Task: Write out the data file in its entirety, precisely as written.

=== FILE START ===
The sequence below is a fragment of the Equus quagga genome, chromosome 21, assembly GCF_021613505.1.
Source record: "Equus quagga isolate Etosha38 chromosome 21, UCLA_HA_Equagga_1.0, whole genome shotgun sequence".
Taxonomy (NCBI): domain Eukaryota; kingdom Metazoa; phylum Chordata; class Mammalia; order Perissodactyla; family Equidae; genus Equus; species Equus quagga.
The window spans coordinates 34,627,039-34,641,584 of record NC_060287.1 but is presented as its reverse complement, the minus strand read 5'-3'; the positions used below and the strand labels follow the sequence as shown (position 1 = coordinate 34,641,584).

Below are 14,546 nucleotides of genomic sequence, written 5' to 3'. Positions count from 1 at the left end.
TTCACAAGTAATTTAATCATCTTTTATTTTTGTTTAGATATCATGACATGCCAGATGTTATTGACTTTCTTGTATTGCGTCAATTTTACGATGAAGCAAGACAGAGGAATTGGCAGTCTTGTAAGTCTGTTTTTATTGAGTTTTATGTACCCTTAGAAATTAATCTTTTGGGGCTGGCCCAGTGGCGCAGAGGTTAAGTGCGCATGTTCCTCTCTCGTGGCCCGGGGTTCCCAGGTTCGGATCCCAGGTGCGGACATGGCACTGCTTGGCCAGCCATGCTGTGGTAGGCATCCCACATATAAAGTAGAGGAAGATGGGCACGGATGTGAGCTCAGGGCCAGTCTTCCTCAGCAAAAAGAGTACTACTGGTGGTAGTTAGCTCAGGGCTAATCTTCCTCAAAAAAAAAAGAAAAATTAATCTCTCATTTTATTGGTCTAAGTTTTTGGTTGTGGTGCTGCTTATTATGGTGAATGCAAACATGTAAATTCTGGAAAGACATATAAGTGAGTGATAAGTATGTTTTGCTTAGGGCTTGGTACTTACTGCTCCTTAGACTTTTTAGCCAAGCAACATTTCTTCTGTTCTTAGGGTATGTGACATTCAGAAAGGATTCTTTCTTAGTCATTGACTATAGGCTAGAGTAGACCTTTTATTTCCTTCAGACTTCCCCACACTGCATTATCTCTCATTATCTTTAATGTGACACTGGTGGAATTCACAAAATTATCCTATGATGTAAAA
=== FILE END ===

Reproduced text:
The sequence below is a fragment of the Equus quagga genome, chromosome 21, assembly GCF_021613505.1.
Source record: "Equus quagga isolate Etosha38 chromosome 21, UCLA_HA_Equagga_1.0, whole genome shotgun sequence".
Taxonomy (NCBI): domain Eukaryota; kingdom Metazoa; phylum Chordata; class Mammalia; order Perissodactyla; family Equidae; genus Equus; species Equus quagga.
The window spans coordinates 34,627,039-34,641,584 of record NC_060287.1 but is presented as its reverse complement, the minus strand read 5'-3'; the positions used below and the strand labels follow the sequence as shown (position 1 = coordinate 34,641,584).

Below are 14,546 nucleotides of genomic sequence, written 5' to 3'. Positions count from 1 at the left end.
TTCACAAGTAATTTAATCATCTTTTATTTTTGTTTAGATATCATGACATGCCAGATGTTATTGACTTTCTTGTATTGCGTCAATTTTACGATGAAGCAAGACAGAGGAATTGGCAGTCTTGTAAGTCTGTTTTTATTGAGTTTTATGTACCCTTAGAAATTAATCTTTTGGGGCTGGCCCAGTGGCGCAGAGGTTAAGTGCGCATGTTCCTCTCTCGTGGCCCGGGGTTCCCAGGTTCGGATCCCAGGTGCGGACATGGCACTGCTTGGCCAGCCATGCTGTGGTAGGCATCCCACATATAAAGTAGAGGAAGATGGGCACGGATGTGAGCTCAGGGCCAGTCTTCCTCAGCAAAAAGAGTACTACTGGTGGTAGTTAGCTCAGGGCTAATCTTCCTCAAAAAAAAAAGAAAAATTAATCTCTCATTTTATTGGTCTAAGTTTTTGGTTGTGGTGCTGCTTATTATGGTGAATGCAAACATGTAAATTCTGGAAAGACATATAAGTGAGTGATAAGTATGTTTTGCTTAGGGCTTGGTACTTACTGCTCCTTAGACTTTTTAGCCAAGCAACATTTCTTCTGTTCTTAGGGTATGTGACATTCAGAAAGGATTCTTTCTTAGTCATTGACTATAGGCTAGAGTAGACCTTTTATTTCCTTCAGACTTCCCCACACTGCATTATCTCTCATTATCTTTAATGTGACACTGGTGGAATTCACAAAATTATCCTATGATGTAAAA